There are several platitudes about goal setting that reference the stars and the moon:
- – “Aim for the moon. If you miss, you may hit a star.” has been attributed to Peale, Littrell, and Brown
- – I have also heard “Reach for the stars and land on a mountaintop”
The two above are actually quite different. One says to shoot for something really hard and maybe you will find you accomplish something even greater. The other says to shoot for something impossibly hard and be satisfied with a smaller, but still significant accomplishment.
They are both recipes for failure. They were coined at a time when there was much less data that we could track about our progress. In both cases the resources are lined up in a different direction than they are moving…not good.
Think about if you had such a slice in golf that you had to line up at a 45degree angle to where you wanted to hit the ball. Is it a better idea to continue with that approach or should you work to fix the slice?
Some of the damages that come from these philosophies include:
- miscommunication with stakeholders
- constant re-work of priorities
- demoralized staff
To be fair, there are positives:
- There is no risk of complacency or resting on laurels (unless the team starts to give up in despair)
- There are many decision points to decide which x of the >x is going to get accomplished
- There is tremendous pressure for efficiency in order to minimize the under-accomplishment. Those efficiencies likely live on past the deadline
However, the above positives can still be realized without the extreme pressure of under-delivery that comes with an over-promise. Thus, they are not worth the negatives.
Let’s examine each of the negatives…..
Miscommunication with Stakeholders
There is a consulting adage of “Under promise and over deliver”. This approach is the opposite of that. You are telling people that you “want” to accomplish >x when you only have a historic or estimated capacity to reach x.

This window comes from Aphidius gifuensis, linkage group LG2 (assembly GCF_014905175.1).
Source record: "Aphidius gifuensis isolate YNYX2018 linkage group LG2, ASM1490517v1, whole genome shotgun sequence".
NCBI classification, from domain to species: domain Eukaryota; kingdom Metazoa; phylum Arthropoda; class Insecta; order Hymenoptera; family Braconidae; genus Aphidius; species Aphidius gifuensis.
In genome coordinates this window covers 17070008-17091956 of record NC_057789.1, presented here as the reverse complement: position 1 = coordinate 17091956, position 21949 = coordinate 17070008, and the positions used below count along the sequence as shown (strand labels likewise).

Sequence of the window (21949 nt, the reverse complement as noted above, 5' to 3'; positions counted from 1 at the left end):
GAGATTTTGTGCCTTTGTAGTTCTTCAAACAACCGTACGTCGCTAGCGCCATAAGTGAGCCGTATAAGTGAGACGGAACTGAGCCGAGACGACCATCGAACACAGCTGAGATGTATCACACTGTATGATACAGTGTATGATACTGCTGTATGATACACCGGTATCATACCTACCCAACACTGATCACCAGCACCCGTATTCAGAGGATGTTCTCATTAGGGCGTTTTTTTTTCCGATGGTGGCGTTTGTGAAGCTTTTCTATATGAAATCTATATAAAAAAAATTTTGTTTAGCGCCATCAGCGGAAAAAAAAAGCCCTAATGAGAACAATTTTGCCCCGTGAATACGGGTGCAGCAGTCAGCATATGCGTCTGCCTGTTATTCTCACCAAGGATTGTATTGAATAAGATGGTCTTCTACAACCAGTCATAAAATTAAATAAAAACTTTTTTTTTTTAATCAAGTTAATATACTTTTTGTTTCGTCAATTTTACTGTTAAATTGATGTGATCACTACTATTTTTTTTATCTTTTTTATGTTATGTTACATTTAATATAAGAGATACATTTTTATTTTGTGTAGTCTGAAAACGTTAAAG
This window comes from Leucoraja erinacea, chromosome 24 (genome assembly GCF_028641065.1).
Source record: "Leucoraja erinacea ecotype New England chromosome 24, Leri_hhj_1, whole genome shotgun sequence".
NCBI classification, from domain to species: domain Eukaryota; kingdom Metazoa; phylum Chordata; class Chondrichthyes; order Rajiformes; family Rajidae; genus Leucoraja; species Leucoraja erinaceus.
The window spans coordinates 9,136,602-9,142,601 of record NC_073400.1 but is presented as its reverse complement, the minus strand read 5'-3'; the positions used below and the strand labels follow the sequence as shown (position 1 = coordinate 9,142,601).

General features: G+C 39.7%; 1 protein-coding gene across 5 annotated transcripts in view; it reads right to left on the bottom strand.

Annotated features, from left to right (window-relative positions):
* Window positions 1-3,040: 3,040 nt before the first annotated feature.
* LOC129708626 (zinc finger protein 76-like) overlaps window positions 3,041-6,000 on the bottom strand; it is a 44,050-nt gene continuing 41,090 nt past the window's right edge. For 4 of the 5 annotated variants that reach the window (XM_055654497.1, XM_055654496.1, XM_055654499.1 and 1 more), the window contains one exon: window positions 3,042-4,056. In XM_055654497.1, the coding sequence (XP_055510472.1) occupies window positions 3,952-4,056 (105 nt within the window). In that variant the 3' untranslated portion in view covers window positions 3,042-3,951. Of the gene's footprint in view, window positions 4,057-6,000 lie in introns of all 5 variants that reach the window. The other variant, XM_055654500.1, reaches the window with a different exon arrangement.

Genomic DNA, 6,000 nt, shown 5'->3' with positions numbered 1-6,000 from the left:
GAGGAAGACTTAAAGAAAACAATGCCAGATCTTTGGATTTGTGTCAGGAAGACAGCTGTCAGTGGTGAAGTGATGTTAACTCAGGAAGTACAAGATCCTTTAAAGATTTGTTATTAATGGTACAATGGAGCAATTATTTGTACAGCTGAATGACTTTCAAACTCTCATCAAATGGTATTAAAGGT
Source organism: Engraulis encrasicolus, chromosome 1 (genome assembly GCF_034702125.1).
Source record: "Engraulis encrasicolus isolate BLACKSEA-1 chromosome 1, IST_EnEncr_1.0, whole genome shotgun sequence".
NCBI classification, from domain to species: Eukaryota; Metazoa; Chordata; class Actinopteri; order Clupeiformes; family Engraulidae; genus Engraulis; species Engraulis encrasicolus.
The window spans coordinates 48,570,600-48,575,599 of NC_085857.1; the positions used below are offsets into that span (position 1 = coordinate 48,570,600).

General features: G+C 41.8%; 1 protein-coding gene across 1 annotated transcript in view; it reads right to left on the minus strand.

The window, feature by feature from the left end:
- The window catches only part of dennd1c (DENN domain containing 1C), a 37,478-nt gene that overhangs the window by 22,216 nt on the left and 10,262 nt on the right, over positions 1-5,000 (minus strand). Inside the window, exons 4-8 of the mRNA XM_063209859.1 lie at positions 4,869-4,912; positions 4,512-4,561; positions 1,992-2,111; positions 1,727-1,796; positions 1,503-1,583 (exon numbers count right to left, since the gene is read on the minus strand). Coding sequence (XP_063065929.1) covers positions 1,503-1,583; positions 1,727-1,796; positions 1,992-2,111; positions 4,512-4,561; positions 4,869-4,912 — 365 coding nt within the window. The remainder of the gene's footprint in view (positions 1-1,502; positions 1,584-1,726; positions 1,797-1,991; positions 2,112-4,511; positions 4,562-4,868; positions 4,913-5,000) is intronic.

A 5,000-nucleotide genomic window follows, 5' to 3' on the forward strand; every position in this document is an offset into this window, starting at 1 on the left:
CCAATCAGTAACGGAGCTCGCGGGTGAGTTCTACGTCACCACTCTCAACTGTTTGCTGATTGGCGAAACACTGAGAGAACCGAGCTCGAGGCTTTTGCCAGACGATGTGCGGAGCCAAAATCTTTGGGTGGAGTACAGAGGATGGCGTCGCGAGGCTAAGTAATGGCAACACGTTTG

While stakeholders definitely want great things, they also want predictability. The world is variable enough without starting off misaligned.
Alternatively, provide two sets of goals to your stakeholders: the realistic goals and the stretch goals. Ensure that there is contingency built into your realistic goals so that if everything goes according to plan, you will be able to accomplish some of the stretch goals.
Constant re-work of priorities
When you are building plans that get you to a fixed deadline with >x accomplished and you then find yourself on a path towards x, you must constantly change that plan. This requires significant overhead both for the people whose job it is to plan and organize, but also for the resources who are being communicated a different plan each week or month.
The three levers of resources, scope, and time will constantly be under pressure as you keep trying to squeeze >x into an x sized box. If you don’t make the scope or resource changes, the deadline will be missed.
Either your people were not invested in the first place (different problem) or they will now become less invested. Nobody wants to sign-up for an impossible task unless they think somehow they can make it happen.
Most people want to be on the winning team.
If Candy Crush and Angry Birds have tought us anything is that many people are goal seekers. They crave mini-accomplishments. If your team is never hitting the goal, team members will start to seek their “success fix” elsewhere.
In this age of data abundance, you can accurately measure just about anything. Do so. Set goals that can be accomplished. Don’t make them easy. Everyone wants a challenge. But, put the goal within reach so that your people, your organization, and your stakeholders can all feel like a success together.
How do you decide to set your goals against capacity?
Also posted on Linked Pulse if you prefer to comment there